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NEW YORK: Oil prices dropped toward $73 a barrel on Tuesday after the International Energy Agency (IEA) said the Omicron coronavirus variant is set to dent the global demand recovery. US data showing producer prices at 11-year highs confirmed market expectations of faster stimulus tapering to emerge from this week’s Federal Reserve meeting, supporting the dollar and weighing on oil, which typically move inversely.

Brent crude futures fell $1.64, or 2.2%, to $72.75 a barrel by 12:00 p.m. EDT (1700 GMT). US West Texas Intermediate (WTI) crude futures were down $1.59, or 3.3%, at $69.70. On Tuesday the World Health Organization said that the Omicron variant was spreading at an “unprecedented” rate, which edged markets lower.

“The surge in new COVID-19 cases is expected to temporarily slow, but not upend, the recovery in oil demand that is under way,” the Paris-based IEA said in its monthly oil report. Governments around the world, including most recently Britain and Norway, have tightened restrictions to stop the spread of the Omicron variant.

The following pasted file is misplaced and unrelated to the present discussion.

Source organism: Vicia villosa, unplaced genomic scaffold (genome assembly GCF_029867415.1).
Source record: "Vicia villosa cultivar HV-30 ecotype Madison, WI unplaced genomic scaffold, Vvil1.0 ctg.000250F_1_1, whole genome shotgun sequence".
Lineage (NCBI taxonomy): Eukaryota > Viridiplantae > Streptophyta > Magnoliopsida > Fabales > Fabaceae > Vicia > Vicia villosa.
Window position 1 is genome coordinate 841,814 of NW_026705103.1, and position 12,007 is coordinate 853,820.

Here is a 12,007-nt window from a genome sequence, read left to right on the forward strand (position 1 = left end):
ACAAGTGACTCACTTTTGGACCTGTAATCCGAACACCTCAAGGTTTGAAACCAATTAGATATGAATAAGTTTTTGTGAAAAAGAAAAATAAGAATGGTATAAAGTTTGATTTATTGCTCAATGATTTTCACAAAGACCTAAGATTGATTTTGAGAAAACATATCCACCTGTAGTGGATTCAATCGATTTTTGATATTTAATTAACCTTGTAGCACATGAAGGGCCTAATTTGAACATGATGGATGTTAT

The IEA lowered its forecast for oil demand this year and the next by 100,000 barrels per day (bpd) each, mostly because of the expected blow to jet fuel use from new travel curbs. “The skies are darkening for the oversupply outlook again,” said John Kilduff, partner at Again Capital LLC in New York.

The Asian Development Bank on Tuesday trimmed its growth forecasts for developing Asia for this year and next to reflect risks and uncertainty brought on by the variant, which could also hamper oil demand. On Monday, the Organization of the Petroleum Exporting Countries (OPEC) raised its world oil demand forecast for the first quarter of 2022 and stuck to its timeline for a return to pre-pandemic levels of oil use, saying the Omicron variant’s impact would be mild and brief.

OPEC+, which includes OPEC and other producers including Russia, plan to boost supply every month by 400,000 barrels per day (bpd) after sharply cutting output last year. Output in the largest US shale basin is expected to surge to a record in January, according to a forecast from the US Energy Information Administration.

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